In 17 patients with AIH, one had severe sinusoidal dilation at the time of withdrawal. This patient had been treated with azathioprine (75 mg/day) during the 58 months before withdrawal. A follow-up biopsy 6 years after retreatment with prednisone was consistent with nodular regenerative hyperplasia. The other biopsies (n = 16) did not reveal signs of nodular regenerative hyperplasia in the treatment evaluation biopsy after treatment with azathioprine (n = 14) or mercaptopurine (n = 1), or tioguanine (n = 1) for a median of 5 years (range 2-17).

      3.7 Results in patients excluded for analysis

      The patient who was excluded due to a failed biopsy chose to withdraw from immunosuppressive therapy. After 16 months of follow-up, this patient had sustained complete biochemical remission.

      4. Discussion

      We found that 67% of patients with AIH with >2 years biochemical (ALAT or ASAT and IgG <1ULN) and histological remission (HAI ≤3) remained in remission at least 12 months after the withdrawal of immunosuppression. This proportion is among the highest treatment-free success rates documented. [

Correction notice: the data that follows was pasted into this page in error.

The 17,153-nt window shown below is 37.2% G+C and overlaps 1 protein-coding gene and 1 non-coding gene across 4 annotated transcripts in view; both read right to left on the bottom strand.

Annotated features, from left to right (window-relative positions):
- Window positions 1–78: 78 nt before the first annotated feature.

• van Gerven N.M.
      • Verwer B.J.
      • Witte B.I.
      • et al.
      Relapse is almost universal after withdrawal of immunosuppressive medication in patients with autoimmune hepatitis in remission.
      ,
      • Verma S.
      • Gunuwan B.
      • Mendler M.
      • et al.
      Factors predicting relapse and poor outcome in type I autoimmune hepatitis: role of cirrhosis development, patterns of transaminases during remission and plasma cell activity in the liver biopsy.
      ,
      • Montano-Loza A.J.
      • Carpenter H.A.
      • Czaja A.J.
      Improving the end point of corticosteroid therapy in type 1 autoimmune hepatitis to reduce the frequency of relapse.
      ,
      • Czaja A.J.
      • Menon K.V.
      • Carpenter H.A.
      Sustained remission after corticosteroid therapy for type 1 autoimmune hepatitis: a retrospective analysis.
      ]
      Previously, we reported a rate of relapse or LOR of 89% in 131 patients with AIH who were withdrawn from immunosuppressive therapy after complete biochemical remission for 2 or more years. [